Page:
The Foundation of Our Program
The weekly Academic Day represents a combination of conferences and scheduled academic free time for residents. It is a foundational program for Duke Neurosurgery residency and research, ensuring that each resident becomes a well-rounded neurosurgeon who is also an expert in an area reflecting their passion. Interests can include not only basic or clinical research, but also areas ranging from innovation to global neurosurgery to political advocacy -- training in each of which pervades the university and our program. We are not training simply neurosurgeons at Duke, but tomorrow’s neurosurgical leaders.
Our monthly speaker series includes noted experts from around the world. Additionally, residents are regularly and intimately exposed to our own faculty's and university's academic activities, which are unsurpassed.
The Academic Day occurs every Wednesday from 6:30 a.m. to 6:00 p.m., with more than eight hours free for development of junior resident individual interests. In cooperation with their mentors, residents can work in a research laboratory, develop surgical skills in the cadaver lab, invent new surgical technologies through industry collaboration, or devise another type of project that will give them an edge in the marketplace.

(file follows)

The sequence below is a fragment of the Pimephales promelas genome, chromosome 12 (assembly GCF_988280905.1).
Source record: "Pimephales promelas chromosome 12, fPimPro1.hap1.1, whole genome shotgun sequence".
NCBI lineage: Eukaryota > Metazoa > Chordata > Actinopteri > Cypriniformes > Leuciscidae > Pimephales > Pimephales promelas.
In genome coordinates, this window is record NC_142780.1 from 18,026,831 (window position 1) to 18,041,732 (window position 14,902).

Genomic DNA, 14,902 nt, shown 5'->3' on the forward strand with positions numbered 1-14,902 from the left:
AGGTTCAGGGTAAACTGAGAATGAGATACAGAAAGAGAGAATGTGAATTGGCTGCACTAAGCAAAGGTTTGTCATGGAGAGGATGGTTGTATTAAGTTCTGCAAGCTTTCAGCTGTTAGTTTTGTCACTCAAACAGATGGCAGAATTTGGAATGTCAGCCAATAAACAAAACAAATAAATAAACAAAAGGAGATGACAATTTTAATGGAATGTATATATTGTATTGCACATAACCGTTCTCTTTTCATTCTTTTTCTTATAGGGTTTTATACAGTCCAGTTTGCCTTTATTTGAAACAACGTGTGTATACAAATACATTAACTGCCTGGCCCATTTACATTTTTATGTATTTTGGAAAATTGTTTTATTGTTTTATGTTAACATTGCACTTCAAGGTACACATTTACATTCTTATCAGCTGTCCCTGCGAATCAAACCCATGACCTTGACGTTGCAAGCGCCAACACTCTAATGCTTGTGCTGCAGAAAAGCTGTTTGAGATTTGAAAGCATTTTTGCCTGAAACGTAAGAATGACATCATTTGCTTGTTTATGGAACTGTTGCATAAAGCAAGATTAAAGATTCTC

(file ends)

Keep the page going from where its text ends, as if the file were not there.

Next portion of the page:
Scheduled Academic Day Sessions
Academic Day begins and ends with scheduled educational sessions (6:30-8:30 a.m. and 5:00-6:00 p.m.).The typical morning sessions include service-oriented rounds with attendings, morbidity and mortality, multidisciplinary case conferences, evidence-based protocol sessions, and guest speaker series. Evening sessions are typically case-based learning with individual faculty, board review series, residency-improvement meetings with the program directors, and cadaver labs.
Multidisciplinary Case Conference
The focus for the morning Academic Day is the multidisciplinary case conference. Case presentations and discussions are led by the residents with additional input and teaching from faculty in radiology and pathology. Videos from surgery are used for instruction. Related articles are sent out on the weekend before the conference, and each service is responsible for one outstanding presentation per month.